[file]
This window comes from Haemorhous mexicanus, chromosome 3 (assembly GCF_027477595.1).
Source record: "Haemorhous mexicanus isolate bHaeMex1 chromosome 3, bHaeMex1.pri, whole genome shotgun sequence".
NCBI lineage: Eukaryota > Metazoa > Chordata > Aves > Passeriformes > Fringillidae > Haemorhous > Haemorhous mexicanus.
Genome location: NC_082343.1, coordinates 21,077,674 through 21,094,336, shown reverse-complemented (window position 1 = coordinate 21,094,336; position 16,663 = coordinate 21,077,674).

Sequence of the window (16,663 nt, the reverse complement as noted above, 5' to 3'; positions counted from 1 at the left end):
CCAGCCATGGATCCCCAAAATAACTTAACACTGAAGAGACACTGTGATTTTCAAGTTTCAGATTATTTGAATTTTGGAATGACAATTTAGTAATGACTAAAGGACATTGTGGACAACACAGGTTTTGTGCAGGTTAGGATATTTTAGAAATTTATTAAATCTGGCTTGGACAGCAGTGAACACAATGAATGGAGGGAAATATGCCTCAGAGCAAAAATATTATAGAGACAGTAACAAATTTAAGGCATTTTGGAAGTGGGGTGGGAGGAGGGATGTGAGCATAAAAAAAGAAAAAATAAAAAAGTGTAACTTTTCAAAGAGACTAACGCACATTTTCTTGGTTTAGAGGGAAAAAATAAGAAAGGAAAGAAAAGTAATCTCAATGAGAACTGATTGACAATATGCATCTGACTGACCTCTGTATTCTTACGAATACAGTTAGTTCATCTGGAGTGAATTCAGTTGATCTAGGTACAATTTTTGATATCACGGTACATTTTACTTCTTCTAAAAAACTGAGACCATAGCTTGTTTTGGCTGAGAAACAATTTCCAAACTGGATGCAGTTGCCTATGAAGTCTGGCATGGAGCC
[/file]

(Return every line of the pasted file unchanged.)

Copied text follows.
This window comes from Haemorhous mexicanus, chromosome 3 (assembly GCF_027477595.1).
Source record: "Haemorhous mexicanus isolate bHaeMex1 chromosome 3, bHaeMex1.pri, whole genome shotgun sequence".
NCBI lineage: Eukaryota > Metazoa > Chordata > Aves > Passeriformes > Fringillidae > Haemorhous > Haemorhous mexicanus.
Genome location: NC_082343.1, coordinates 21,077,674 through 21,094,336, shown reverse-complemented (window position 1 = coordinate 21,094,336; position 16,663 = coordinate 21,077,674).

Sequence of the window (16,663 nt, the reverse complement as noted above, 5' to 3'; positions counted from 1 at the left end):
CCAGCCATGGATCCCCAAAATAACTTAACACTGAAGAGACACTGTGATTTTCAAGTTTCAGATTATTTGAATTTTGGAATGACAATTTAGTAATGACTAAAGGACATTGTGGACAACACAGGTTTTGTGCAGGTTAGGATATTTTAGAAATTTATTAAATCTGGCTTGGACAGCAGTGAACACAATGAATGGAGGGAAATATGCCTCAGAGCAAAAATATTATAGAGACAGTAACAAATTTAAGGCATTTTGGAAGTGGGGTGGGAGGAGGGATGTGAGCATAAAAAAAGAAAAAATAAAAAAGTGTAACTTTTCAAAGAGACTAACGCACATTTTCTTGGTTTAGAGGGAAAAAATAAGAAAGGAAAGAAAAGTAATCTCAATGAGAACTGATTGACAATATGCATCTGACTGACCTCTGTATTCTTACGAATACAGTTAGTTCATCTGGAGTGAATTCAGTTGATCTAGGTACAATTTTTGATATCACGGTACATTTTACTTCTTCTAAAAAACTGAGACCATAGCTTGTTTTGGCTGAGAAACAATTTCCAAACTGGATGCAGTTGCCTATGAAGTCTGGCATGGAGCC